Exploitation of Borrowers
Financiers have a duty to lend profitably, but they are not to profit from the vulnerability of borrowers.
You shall not lend them [people in difficulty] your money at interest taken in advance, or provide them food at a profit. (Leviticus 25:37)
In other words, a lender should not exploit the “difficulty” faced by a potential borrower in order to gain profit or force onerous terms such as collecting interest in advance. The passage as a whole speaks specifically to the requirement to lend to kin (Leviticus 25:35), but once a decision has been made to lend for whatever reason, the obligation not to exploit the borrower’s difficulty applies to everyone.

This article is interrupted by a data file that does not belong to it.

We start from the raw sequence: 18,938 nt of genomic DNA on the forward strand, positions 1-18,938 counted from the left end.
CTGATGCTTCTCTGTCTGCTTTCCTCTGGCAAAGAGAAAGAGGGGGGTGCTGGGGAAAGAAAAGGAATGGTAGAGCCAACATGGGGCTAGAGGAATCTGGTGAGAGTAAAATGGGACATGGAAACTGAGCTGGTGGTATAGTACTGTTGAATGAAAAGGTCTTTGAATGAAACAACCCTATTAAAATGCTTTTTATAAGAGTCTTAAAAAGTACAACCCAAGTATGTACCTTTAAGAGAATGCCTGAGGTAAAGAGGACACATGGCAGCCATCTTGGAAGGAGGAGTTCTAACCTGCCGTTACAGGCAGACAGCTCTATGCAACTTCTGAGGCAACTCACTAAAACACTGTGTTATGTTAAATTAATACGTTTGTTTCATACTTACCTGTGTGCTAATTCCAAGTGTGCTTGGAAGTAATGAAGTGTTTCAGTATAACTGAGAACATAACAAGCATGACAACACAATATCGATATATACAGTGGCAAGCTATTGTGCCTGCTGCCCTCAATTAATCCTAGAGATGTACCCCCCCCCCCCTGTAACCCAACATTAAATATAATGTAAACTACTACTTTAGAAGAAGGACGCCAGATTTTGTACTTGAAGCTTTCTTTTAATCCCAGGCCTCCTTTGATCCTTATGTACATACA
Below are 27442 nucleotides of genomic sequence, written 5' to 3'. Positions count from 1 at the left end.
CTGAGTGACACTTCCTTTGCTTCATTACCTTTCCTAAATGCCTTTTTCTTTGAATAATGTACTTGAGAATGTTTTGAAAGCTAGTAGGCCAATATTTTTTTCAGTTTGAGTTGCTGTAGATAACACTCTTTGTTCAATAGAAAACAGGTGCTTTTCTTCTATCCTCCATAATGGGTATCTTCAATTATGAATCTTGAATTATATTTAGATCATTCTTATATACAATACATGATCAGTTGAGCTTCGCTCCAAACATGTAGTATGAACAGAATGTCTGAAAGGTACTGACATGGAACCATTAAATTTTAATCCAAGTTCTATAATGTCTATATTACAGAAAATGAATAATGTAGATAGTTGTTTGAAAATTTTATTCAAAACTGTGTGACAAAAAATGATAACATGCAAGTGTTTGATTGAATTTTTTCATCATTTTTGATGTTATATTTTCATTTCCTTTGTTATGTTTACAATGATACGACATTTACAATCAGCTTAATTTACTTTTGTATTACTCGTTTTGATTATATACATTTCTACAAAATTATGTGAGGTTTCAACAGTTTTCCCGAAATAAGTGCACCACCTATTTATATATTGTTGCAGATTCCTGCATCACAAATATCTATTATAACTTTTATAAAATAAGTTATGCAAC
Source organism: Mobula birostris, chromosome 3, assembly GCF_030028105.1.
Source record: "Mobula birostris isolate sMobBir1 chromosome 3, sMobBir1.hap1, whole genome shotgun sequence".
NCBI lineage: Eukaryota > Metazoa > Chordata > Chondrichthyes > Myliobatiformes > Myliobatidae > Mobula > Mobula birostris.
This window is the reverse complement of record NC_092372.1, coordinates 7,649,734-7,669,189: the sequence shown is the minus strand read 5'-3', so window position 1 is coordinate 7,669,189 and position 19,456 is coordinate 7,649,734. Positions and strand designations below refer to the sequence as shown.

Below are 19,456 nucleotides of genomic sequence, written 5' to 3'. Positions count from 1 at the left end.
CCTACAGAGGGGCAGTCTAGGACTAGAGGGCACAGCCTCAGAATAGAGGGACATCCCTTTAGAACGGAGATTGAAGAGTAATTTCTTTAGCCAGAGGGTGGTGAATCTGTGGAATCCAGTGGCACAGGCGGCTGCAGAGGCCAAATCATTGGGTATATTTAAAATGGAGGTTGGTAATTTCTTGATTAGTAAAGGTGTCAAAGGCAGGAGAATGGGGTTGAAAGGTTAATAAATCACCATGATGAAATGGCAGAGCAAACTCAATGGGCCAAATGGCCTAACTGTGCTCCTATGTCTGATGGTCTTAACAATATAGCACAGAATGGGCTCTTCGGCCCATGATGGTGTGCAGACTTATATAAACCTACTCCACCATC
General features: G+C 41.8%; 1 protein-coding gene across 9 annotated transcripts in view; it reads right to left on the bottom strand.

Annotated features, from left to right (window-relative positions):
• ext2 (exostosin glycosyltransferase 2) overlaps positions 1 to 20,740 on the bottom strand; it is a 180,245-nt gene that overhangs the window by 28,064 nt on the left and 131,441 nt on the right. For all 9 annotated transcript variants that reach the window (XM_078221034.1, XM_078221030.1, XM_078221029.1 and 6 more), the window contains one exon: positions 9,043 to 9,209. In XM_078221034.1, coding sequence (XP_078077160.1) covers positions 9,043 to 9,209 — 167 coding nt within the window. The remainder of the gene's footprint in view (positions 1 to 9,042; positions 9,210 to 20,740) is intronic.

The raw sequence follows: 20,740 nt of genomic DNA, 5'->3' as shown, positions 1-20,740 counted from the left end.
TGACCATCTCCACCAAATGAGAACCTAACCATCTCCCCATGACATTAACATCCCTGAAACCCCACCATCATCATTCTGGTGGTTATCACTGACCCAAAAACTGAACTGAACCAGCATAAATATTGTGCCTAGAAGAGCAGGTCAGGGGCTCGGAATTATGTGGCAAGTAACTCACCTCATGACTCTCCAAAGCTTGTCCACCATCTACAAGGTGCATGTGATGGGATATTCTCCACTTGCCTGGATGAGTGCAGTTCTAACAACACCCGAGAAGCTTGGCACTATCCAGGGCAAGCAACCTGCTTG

The moral issue arises from the imbalance in power between the lender and borrower. The lender has plenty of money, but the borrower is in a desperate situation. Even in many market-rate situations today, the lender is more powerful than the borrower. For example, a bank generally has far greater resources, information, legal knowledge, legislative influence, and geographic presence than a customer taking out a loan. Sometimes laws prevent certain kinds of exploitation in lending, but even when exploitative lending is legal, it is wrong. In any case, no industry can thrive over the long term by exploiting its customers. One contribution Christians can make in finance is to use whatever influence we have as depositors, employees, investors, directors, agents, and voters to reduce the exploitation of vulnerable people.